After lunch we go to the Vivekananda memorial which we reach by boat. It's on a rock 400metres offshore. The boat is quite an experience, there's little number control, passengers each pick up a life jacket and when the pile has gone the boat departs. Children don't get a vest and people tend not to actually put them on. And at the other end you toss the jacket onto a heap for the next crossing.

Vivekananda was a Swami who meditated on the rock and the memorial takes the form of a hall, a small shrine with a foot-shaped projection where Parvati is supposed to have stepped (I think, that might be wrong) and a meditation hall.

The shoes-leaving place is free and the stone is hot underfoot but it is extraordinary to think that due south is Antarctica - no other land between here and the ice shelf.

Next to the memorial is another island with an enormous statue of a Tamil poet.

We return to shore and walk through the bazaar and past stalls then sit by the Ghandi memorial. Soon we are approached by a man who decides to give me beads. Now obv. nothing is free, and I have no idea whether what he gives me is of any value whatsoever so we give him some rupees. It might be too much or too little, impossible to know! Then he asks for English coins, pens, anything English - none of which we have. I don't think he believes us.

THEN we get corralled by a guide who shows us the memorial. We give him a tip of 100rs (nearly £1.50), and he hassles us for more, even though the book says 10rs is enough.

It's tiring being hassled for money all the time. Yes, we are apparently rich westerners, yes, the people here often have very little but the hassle can be exhausting.

We walk along by the sea - this is the place where 3 seas meet - the bay of Bengal, Indian ocean and Arabian sea.

There are stalls all along the seafront and stretch for a good mile or two. We look at clouds gathering and decide to back to the hotel where the bus is parked. Then we go to find some tea. As we do the heavens open and the rains come down.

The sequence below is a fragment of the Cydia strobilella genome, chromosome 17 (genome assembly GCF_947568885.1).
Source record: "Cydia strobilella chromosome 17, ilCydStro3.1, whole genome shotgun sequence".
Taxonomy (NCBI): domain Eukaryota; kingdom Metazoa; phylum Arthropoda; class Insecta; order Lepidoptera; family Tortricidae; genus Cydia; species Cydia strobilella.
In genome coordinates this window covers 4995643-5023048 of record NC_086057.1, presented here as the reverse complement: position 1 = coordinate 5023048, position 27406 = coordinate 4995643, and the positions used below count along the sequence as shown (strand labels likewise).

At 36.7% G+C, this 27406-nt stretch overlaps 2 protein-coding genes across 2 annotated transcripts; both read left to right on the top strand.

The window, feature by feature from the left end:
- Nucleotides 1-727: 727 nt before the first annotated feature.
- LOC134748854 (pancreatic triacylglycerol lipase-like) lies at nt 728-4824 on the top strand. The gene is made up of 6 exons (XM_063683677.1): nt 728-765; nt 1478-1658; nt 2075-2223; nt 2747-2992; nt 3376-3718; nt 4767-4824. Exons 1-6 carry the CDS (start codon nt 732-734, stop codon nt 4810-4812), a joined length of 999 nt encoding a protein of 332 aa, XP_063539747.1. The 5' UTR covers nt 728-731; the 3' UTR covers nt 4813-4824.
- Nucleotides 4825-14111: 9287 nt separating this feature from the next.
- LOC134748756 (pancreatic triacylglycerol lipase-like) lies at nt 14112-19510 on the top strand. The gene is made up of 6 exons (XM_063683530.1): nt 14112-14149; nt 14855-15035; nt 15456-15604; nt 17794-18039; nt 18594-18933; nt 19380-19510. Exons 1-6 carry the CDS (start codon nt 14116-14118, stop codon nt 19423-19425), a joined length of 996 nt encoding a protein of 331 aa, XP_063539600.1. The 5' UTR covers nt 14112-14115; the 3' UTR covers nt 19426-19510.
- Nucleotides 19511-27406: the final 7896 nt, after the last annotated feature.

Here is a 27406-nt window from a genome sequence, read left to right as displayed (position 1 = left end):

We retreat to the hotel foyer. We are supposed to leave at 5.15, however a small group have decided that they don't want to leave yet and seem to be refusing to go. They want to watch the sunset over the sea. Even though it obvious that it is too cloudy to see anything. There is a faint glow behind the clouds but the possibility of watching the sun go down as if sinking into the sea will be negligible.

I get to thinking "if you can't beat them..." and we go up to the roof to see the view. There is the sun behind a cloud to the west and some very dark clouds to the east and the nothingness ahead to the south.

Eventually the others realise that there really is no chance of seeing a sunset so we go back and get into the bus. Much to the relief of the guide who I think is at his wit's end with these naughty passengers!

As we leave the end of the continent it starts to rain, and we embark on the 3 hour drive back. The seats are uncomfortable for this length of time and poor S is cramped with his long legs. But we arrive back at the appointed time and the Col. meets us.

We come home, change and have dinner. Chickpea curry, vegetables, paneer and potatoes and fish and chips! Once again it is delicious, the chickpeas especially so.

Then bed as it has been a long day.